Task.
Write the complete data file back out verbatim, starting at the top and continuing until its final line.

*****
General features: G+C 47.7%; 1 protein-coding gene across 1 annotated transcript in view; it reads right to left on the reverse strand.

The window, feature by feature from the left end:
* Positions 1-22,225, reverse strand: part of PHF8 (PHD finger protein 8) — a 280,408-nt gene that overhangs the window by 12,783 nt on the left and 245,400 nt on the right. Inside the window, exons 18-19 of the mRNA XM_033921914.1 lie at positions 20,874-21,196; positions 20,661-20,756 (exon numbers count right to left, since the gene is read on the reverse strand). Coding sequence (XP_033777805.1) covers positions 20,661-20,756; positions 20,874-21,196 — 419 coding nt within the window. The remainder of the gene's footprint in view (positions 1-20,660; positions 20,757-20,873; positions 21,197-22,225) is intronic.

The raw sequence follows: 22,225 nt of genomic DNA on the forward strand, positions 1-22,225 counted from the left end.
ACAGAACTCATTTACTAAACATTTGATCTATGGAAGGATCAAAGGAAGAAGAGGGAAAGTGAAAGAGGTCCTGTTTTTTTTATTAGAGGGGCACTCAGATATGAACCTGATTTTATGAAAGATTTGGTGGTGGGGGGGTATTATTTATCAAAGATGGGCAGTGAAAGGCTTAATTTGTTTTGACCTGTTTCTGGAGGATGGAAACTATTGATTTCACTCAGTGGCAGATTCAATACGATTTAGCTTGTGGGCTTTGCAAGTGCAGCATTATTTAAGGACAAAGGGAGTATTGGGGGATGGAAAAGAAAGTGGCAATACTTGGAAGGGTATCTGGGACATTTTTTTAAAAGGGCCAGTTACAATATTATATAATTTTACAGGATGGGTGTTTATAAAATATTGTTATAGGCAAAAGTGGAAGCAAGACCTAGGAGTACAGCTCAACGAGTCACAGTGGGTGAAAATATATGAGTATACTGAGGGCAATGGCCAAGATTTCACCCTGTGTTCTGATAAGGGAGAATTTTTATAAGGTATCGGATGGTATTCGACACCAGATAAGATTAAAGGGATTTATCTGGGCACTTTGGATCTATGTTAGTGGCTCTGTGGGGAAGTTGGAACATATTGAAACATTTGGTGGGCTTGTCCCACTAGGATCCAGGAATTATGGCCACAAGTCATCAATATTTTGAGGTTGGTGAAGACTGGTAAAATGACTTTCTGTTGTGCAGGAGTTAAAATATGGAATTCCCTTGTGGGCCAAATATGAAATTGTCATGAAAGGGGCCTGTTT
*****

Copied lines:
General features: G+C 47.7%; 1 protein-coding gene across 1 annotated transcript in view; it reads right to left on the reverse strand.

The window, feature by feature from the left end:
* Positions 1-22,225, reverse strand: part of PHF8 (PHD finger protein 8) — a 280,408-nt gene that overhangs the window by 12,783 nt on the left and 245,400 nt on the right. Inside the window, exons 18-19 of the mRNA XM_033921914.1 lie at positions 20,874-21,196; positions 20,661-20,756 (exon numbers count right to left, since the gene is read on the reverse strand). Coding sequence (XP_033777805.1) covers positions 20,661-20,756; positions 20,874-21,196 — 419 coding nt within the window. The remainder of the gene's footprint in view (positions 1-20,660; positions 20,757-20,873; positions 21,197-22,225) is intronic.

The raw sequence follows: 22,225 nt of genomic DNA on the forward strand, positions 1-22,225 counted from the left end.
ACAGAACTCATTTACTAAACATTTGATCTATGGAAGGATCAAAGGAAGAAGAGGGAAAGTGAAAGAGGTCCTGTTTTTTTTATTAGAGGGGCACTCAGATATGAACCTGATTTTATGAAAGATTTGGTGGTGGGGGGGTATTATTTATCAAAGATGGGCAGTGAAAGGCTTAATTTGTTTTGACCTGTTTCTGGAGGATGGAAACTATTGATTTCACTCAGTGGCAGATTCAATACGATTTAGCTTGTGGGCTTTGCAAGTGCAGCATTATTTAAGGACAAAGGGAGTATTGGGGGATGGAAAAGAAAGTGGCAATACTTGGAAGGGTATCTGGGACATTTTTTTAAAAGGGCCAGTTACAATATTATATAATTTTACAGGATGGGTGTTTATAAAATATTGTTATAGGCAAAAGTGGAAGCAAGACCTAGGAGTACAGCTCAACGAGTCACAGTGGGTGAAAATATATGAGTATACTGAGGGCAATGGCCAAGATTTCACCCTGTGTTCTGATAAGGGAGAATTTTTATAAGGTATCGGATGGTATTCGACACCAGATAAGATTAAAGGGATTTATCTGGGCACTTTGGATCTATGTTAGTGGCTCTGTGGGGAAGTTGGAACATATTGAAACATTTGGTGGGCTTGTCCCACTAGGATCCAGGAATTATGGCCACAAGTCATCAATATTTTGAGGTTGGTGAAGACTGGTAAAATGACTTTCTGTTGTGCAGGAGTTAAAATATGGAATTCCCTTGTGGGCCAAATATGAAATTGTCATGAAAGGGGCCTGTTT